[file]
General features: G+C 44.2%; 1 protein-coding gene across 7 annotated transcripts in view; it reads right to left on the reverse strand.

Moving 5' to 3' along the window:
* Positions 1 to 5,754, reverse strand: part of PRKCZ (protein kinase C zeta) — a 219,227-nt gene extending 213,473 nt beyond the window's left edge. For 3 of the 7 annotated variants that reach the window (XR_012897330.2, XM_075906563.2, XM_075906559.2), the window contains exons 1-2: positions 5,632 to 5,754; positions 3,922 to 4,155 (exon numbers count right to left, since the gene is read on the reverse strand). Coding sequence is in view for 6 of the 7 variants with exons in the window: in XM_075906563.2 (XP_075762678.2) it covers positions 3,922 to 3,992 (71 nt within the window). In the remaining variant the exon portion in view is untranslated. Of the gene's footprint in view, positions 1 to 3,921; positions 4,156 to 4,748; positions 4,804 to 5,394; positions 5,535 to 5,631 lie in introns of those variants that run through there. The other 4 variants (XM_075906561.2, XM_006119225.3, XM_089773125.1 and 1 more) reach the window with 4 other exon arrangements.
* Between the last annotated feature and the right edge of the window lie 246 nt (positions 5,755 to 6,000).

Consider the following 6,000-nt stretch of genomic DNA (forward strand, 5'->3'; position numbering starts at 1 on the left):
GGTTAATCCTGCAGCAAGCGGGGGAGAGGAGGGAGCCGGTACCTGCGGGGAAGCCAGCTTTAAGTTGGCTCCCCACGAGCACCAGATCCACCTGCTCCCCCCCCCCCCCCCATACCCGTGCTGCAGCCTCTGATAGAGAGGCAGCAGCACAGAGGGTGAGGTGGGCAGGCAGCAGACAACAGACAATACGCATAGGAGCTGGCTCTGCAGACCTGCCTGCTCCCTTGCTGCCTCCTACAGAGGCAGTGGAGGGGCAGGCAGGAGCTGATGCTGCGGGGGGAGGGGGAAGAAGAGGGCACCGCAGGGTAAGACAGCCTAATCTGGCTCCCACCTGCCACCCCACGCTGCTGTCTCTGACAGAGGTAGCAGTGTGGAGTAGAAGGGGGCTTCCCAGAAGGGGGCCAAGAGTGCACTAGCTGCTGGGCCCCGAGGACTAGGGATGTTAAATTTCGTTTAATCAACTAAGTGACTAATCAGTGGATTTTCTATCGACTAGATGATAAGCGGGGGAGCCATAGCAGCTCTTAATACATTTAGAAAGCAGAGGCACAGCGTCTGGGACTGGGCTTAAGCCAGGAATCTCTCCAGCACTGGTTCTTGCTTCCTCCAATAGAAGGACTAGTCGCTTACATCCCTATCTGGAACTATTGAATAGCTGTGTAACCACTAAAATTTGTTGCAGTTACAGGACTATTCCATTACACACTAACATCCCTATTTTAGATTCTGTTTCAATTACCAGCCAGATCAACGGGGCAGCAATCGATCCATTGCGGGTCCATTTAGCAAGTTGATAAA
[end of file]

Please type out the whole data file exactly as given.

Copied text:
General features: G+C 44.2%; 1 protein-coding gene across 7 annotated transcripts in view; it reads right to left on the reverse strand.

Moving 5' to 3' along the window:
* Positions 1 to 5,754, reverse strand: part of PRKCZ (protein kinase C zeta) — a 219,227-nt gene extending 213,473 nt beyond the window's left edge. For 3 of the 7 annotated variants that reach the window (XR_012897330.2, XM_075906563.2, XM_075906559.2), the window contains exons 1-2: positions 5,632 to 5,754; positions 3,922 to 4,155 (exon numbers count right to left, since the gene is read on the reverse strand). Coding sequence is in view for 6 of the 7 variants with exons in the window: in XM_075906563.2 (XP_075762678.2) it covers positions 3,922 to 3,992 (71 nt within the window). In the remaining variant the exon portion in view is untranslated. Of the gene's footprint in view, positions 1 to 3,921; positions 4,156 to 4,748; positions 4,804 to 5,394; positions 5,535 to 5,631 lie in introns of those variants that run through there. The other 4 variants (XM_075906561.2, XM_006119225.3, XM_089773125.1 and 1 more) reach the window with 4 other exon arrangements.
* Between the last annotated feature and the right edge of the window lie 246 nt (positions 5,755 to 6,000).

Consider the following 6,000-nt stretch of genomic DNA (forward strand, 5'->3'; position numbering starts at 1 on the left):
GGTTAATCCTGCAGCAAGCGGGGGAGAGGAGGGAGCCGGTACCTGCGGGGAAGCCAGCTTTAAGTTGGCTCCCCACGAGCACCAGATCCACCTGCTCCCCCCCCCCCCCCCATACCCGTGCTGCAGCCTCTGATAGAGAGGCAGCAGCACAGAGGGTGAGGTGGGCAGGCAGCAGACAACAGACAATACGCATAGGAGCTGGCTCTGCAGACCTGCCTGCTCCCTTGCTGCCTCCTACAGAGGCAGTGGAGGGGCAGGCAGGAGCTGATGCTGCGGGGGGAGGGGGAAGAAGAGGGCACCGCAGGGTAAGACAGCCTAATCTGGCTCCCACCTGCCACCCCACGCTGCTGTCTCTGACAGAGGTAGCAGTGTGGAGTAGAAGGGGGCTTCCCAGAAGGGGGCCAAGAGTGCACTAGCTGCTGGGCCCCGAGGACTAGGGATGTTAAATTTCGTTTAATCAACTAAGTGACTAATCAGTGGATTTTCTATCGACTAGATGATAAGCGGGGGAGCCATAGCAGCTCTTAATACATTTAGAAAGCAGAGGCACAGCGTCTGGGACTGGGCTTAAGCCAGGAATCTCTCCAGCACTGGTTCTTGCTTCCTCCAATAGAAGGACTAGTCGCTTACATCCCTATCTGGAACTATTGAATAGCTGTGTAACCACTAAAATTTGTTGCAGTTACAGGACTATTCCATTACACACTAACATCCCTATTTTAGATTCTGTTTCAATTACCAGCCAGATCAACGGGGCAGCAATCGATCCATTGCGGGTCCATTTAGCAAGTTGATAAA